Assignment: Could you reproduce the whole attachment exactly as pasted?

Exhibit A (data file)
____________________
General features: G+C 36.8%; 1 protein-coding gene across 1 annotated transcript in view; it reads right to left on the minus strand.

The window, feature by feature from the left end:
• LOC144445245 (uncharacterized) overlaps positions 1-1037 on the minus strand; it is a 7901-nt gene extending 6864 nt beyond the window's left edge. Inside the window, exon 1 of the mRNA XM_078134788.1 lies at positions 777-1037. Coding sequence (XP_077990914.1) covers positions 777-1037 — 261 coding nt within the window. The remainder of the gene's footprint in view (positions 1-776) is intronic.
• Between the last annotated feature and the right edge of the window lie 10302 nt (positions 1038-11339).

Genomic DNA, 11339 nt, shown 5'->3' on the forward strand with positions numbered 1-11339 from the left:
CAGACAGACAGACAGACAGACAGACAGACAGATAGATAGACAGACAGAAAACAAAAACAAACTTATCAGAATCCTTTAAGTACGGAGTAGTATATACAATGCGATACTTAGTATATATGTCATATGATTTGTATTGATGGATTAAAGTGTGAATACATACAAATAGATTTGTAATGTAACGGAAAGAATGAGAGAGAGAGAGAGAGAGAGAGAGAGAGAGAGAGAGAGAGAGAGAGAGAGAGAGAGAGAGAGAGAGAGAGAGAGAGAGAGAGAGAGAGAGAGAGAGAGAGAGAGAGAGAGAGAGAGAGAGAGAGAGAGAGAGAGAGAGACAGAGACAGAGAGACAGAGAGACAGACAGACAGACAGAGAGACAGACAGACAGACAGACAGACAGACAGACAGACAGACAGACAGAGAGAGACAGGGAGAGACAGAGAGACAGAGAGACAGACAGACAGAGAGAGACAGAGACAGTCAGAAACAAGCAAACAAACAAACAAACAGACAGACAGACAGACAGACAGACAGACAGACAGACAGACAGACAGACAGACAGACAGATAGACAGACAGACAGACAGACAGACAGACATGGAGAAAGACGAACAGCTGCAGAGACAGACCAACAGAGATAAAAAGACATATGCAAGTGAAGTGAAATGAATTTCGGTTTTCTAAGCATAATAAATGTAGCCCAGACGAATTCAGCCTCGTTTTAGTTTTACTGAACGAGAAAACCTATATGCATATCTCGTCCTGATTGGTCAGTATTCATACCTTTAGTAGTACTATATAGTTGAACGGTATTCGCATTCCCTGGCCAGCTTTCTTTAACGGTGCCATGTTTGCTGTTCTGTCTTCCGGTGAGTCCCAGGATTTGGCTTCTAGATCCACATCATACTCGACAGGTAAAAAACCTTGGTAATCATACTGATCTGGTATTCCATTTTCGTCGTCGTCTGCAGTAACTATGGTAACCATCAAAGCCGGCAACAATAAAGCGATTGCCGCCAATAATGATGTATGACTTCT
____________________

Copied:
General features: G+C 36.8%; 1 protein-coding gene across 1 annotated transcript in view; it reads right to left on the minus strand.

The window, feature by feature from the left end:
• LOC144445245 (uncharacterized) overlaps positions 1-1037 on the minus strand; it is a 7901-nt gene extending 6864 nt beyond the window's left edge. Inside the window, exon 1 of the mRNA XM_078134788.1 lies at positions 777-1037. Coding sequence (XP_077990914.1) covers positions 777-1037 — 261 coding nt within the window. The remainder of the gene's footprint in view (positions 1-776) is intronic.
• Between the last annotated feature and the right edge of the window lie 10302 nt (positions 1038-11339).

Genomic DNA, 11339 nt, shown 5'->3' on the forward strand with positions numbered 1-11339 from the left:
CAGACAGACAGACAGACAGACAGACAGACAGATAGATAGACAGACAGAAAACAAAAACAAACTTATCAGAATCCTTTAAGTACGGAGTAGTATATACAATGCGATACTTAGTATATATGTCATATGATTTGTATTGATGGATTAAAGTGTGAATACATACAAATAGATTTGTAATGTAACGGAAAGAATGAGAGAGAGAGAGAGAGAGAGAGAGAGAGAGAGAGAGAGAGAGAGAGAGAGAGAGAGAGAGAGAGAGAGAGAGAGAGAGAGAGAGAGAGAGAGAGAGAGAGAGAGAGAGAGAGAGAGAGAGAGAGAGAGAGAGAGAGAGACAGAGACAGAGAGACAGAGAGACAGACAGACAGACAGAGAGACAGACAGACAGACAGACAGACAGACAGACAGACAGACAGACAGAGAGAGACAGGGAGAGACAGAGAGACAGAGAGACAGACAGACAGAGAGAGACAGAGACAGTCAGAAACAAGCAAACAAACAAACAAACAGACAGACAGACAGACAGACAGACAGACAGACAGACAGACAGACAGACAGACAGACAGATAGACAGACAGACAGACAGACAGACAGACATGGAGAAAGACGAACAGCTGCAGAGACAGACCAACAGAGATAAAAAGACATATGCAAGTGAAGTGAAATGAATTTCGGTTTTCTAAGCATAATAAATGTAGCCCAGACGAATTCAGCCTCGTTTTAGTTTTACTGAACGAGAAAACCTATATGCATATCTCGTCCTGATTGGTCAGTATTCATACCTTTAGTAGTACTATATAGTTGAACGGTATTCGCATTCCCTGGCCAGCTTTCTTTAACGGTGCCATGTTTGCTGTTCTGTCTTCCGGTGAGTCCCAGGATTTGGCTTCTAGATCCACATCATACTCGACAGGTAAAAAACCTTGGTAATCATACTGATCTGGTATTCCATTTTCGTCGTCGTCTGCAGTAACTATGGTAACCATCAAAGCCGGCAACAATAAAGCGATTGCCGCCAATAATGATGTATGACTTCT